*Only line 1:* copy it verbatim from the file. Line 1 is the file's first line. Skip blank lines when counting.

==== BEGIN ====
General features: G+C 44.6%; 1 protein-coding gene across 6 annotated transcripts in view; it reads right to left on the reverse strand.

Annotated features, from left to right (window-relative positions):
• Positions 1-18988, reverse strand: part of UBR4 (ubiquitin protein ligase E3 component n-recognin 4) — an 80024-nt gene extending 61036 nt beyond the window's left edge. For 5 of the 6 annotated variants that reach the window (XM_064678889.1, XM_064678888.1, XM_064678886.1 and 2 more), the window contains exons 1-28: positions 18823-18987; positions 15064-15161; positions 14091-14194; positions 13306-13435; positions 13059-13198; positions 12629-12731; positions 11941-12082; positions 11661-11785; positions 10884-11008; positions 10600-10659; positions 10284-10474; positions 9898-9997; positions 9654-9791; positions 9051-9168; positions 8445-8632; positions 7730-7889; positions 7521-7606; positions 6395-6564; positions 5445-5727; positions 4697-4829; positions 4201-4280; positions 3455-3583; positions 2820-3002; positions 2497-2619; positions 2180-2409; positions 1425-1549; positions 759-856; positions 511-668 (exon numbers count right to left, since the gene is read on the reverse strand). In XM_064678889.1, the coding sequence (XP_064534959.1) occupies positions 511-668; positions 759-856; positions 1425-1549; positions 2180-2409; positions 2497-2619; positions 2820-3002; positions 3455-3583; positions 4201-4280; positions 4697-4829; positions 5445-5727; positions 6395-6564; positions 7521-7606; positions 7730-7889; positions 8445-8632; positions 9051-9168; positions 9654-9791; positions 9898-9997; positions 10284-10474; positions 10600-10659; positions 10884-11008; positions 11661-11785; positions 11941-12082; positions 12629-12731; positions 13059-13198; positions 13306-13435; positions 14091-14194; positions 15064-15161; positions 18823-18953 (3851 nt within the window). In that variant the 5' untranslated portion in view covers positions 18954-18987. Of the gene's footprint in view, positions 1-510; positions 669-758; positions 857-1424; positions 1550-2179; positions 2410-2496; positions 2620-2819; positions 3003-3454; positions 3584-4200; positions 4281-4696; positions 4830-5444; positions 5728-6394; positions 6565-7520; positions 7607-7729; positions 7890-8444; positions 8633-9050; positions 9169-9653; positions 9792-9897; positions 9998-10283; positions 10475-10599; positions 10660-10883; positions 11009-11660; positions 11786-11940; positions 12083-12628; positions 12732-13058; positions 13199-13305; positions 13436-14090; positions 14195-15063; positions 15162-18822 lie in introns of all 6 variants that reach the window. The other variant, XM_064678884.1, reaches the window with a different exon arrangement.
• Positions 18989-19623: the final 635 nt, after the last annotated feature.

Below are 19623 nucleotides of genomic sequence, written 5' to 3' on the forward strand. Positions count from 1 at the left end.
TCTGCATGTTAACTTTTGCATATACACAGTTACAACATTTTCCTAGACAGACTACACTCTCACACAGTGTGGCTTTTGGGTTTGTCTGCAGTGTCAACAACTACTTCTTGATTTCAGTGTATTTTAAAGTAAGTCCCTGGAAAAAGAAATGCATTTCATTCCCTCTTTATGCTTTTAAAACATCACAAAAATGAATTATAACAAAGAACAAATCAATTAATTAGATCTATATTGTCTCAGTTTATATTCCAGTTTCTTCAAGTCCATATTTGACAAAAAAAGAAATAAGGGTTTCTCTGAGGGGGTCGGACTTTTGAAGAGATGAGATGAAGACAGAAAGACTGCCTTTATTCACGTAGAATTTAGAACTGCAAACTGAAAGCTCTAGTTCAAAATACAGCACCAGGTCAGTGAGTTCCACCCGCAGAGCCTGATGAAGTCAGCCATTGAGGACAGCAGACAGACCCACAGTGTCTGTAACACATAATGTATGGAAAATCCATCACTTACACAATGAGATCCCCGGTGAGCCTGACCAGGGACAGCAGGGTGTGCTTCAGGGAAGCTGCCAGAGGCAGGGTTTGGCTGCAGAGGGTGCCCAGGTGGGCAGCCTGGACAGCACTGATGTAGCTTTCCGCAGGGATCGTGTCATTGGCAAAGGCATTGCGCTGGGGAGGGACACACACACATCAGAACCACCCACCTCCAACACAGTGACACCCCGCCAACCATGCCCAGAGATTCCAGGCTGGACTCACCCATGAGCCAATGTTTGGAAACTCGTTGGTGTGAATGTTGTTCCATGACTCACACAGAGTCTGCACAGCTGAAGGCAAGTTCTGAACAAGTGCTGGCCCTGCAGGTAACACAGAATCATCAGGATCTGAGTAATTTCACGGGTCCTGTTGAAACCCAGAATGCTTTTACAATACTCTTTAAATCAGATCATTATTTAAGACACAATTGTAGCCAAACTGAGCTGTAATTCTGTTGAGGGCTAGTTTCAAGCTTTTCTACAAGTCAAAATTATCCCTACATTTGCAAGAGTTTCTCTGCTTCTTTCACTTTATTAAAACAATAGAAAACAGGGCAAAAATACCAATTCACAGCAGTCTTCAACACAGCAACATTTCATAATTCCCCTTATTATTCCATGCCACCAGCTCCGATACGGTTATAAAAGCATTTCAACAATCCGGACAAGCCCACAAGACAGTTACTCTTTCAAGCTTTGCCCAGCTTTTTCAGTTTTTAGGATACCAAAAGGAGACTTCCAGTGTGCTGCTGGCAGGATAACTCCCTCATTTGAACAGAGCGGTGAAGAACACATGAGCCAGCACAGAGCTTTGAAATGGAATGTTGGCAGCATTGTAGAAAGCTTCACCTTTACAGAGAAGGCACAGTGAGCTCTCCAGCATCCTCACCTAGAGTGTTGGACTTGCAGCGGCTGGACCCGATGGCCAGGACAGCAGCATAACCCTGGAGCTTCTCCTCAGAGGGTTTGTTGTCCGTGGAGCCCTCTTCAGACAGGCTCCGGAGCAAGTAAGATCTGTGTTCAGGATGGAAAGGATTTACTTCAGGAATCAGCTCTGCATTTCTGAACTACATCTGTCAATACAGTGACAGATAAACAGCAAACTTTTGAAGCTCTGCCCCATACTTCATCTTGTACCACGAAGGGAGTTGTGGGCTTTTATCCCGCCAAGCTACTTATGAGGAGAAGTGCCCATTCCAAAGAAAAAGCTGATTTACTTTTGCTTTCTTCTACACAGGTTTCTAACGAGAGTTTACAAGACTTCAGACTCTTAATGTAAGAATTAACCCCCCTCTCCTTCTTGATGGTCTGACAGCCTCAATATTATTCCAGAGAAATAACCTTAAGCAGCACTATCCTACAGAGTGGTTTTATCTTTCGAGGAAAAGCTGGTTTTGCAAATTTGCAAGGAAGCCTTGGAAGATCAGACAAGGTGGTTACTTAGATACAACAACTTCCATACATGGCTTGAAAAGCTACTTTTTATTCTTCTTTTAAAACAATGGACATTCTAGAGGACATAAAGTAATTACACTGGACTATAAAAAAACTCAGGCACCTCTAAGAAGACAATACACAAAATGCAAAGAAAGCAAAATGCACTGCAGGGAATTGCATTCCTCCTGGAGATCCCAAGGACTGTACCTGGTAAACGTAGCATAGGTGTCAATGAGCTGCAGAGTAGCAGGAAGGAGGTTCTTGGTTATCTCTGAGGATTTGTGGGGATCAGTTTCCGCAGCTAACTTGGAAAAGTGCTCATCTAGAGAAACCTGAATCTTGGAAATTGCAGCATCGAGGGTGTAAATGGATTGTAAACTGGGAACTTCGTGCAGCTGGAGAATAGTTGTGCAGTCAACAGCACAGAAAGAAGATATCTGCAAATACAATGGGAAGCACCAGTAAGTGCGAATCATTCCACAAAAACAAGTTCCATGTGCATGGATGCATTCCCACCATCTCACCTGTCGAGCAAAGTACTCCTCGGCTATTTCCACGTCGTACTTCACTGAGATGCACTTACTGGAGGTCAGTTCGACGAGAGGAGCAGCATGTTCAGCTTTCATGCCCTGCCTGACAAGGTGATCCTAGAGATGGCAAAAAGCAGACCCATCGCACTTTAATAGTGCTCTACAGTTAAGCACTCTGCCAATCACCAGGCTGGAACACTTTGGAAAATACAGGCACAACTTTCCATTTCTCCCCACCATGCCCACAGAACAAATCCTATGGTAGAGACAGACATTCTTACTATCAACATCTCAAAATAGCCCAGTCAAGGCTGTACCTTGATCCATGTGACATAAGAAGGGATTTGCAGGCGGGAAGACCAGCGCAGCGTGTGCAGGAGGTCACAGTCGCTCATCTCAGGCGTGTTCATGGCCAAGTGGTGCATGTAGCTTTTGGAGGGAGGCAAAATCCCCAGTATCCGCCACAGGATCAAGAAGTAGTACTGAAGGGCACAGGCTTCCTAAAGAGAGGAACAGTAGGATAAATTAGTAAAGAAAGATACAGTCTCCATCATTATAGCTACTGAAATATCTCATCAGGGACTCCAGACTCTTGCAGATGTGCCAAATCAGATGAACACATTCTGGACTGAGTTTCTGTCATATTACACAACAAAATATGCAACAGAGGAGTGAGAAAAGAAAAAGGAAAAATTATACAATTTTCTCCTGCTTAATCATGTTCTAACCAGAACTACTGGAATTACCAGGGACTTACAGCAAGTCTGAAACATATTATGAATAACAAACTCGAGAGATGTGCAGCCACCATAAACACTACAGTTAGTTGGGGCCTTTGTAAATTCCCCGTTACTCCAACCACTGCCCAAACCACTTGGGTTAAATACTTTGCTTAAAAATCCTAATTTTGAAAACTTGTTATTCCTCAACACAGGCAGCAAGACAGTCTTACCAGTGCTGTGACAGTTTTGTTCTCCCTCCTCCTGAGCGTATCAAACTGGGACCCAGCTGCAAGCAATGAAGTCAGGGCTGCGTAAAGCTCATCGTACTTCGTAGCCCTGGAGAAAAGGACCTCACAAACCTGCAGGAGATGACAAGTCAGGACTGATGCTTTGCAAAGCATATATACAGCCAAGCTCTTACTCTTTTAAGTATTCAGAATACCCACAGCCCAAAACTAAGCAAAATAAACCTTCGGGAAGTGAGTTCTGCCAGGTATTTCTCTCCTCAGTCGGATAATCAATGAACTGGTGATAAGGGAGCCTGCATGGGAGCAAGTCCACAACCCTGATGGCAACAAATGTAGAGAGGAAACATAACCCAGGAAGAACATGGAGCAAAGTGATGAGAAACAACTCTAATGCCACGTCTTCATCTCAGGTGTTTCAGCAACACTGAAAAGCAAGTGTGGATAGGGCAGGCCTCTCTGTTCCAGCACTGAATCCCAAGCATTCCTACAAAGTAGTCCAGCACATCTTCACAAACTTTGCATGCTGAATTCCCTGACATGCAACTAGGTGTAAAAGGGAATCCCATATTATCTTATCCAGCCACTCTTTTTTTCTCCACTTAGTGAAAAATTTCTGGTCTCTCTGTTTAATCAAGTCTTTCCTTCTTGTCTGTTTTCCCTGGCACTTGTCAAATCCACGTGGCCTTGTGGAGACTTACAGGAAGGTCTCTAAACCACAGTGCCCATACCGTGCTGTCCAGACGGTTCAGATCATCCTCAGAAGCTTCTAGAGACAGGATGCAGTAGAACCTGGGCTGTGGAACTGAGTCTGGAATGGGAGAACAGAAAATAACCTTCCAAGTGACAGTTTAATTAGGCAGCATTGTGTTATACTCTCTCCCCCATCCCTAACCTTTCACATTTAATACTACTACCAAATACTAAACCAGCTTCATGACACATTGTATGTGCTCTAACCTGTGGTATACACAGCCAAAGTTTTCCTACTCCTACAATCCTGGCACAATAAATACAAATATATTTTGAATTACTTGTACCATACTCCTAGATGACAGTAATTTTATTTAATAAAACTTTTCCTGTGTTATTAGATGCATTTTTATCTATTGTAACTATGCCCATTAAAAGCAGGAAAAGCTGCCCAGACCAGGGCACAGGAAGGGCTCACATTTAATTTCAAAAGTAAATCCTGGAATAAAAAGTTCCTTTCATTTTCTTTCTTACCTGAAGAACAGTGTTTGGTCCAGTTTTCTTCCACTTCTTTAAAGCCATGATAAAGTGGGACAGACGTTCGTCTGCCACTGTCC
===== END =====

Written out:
General features: G+C 44.6%; 1 protein-coding gene across 6 annotated transcripts in view; it reads right to left on the reverse strand.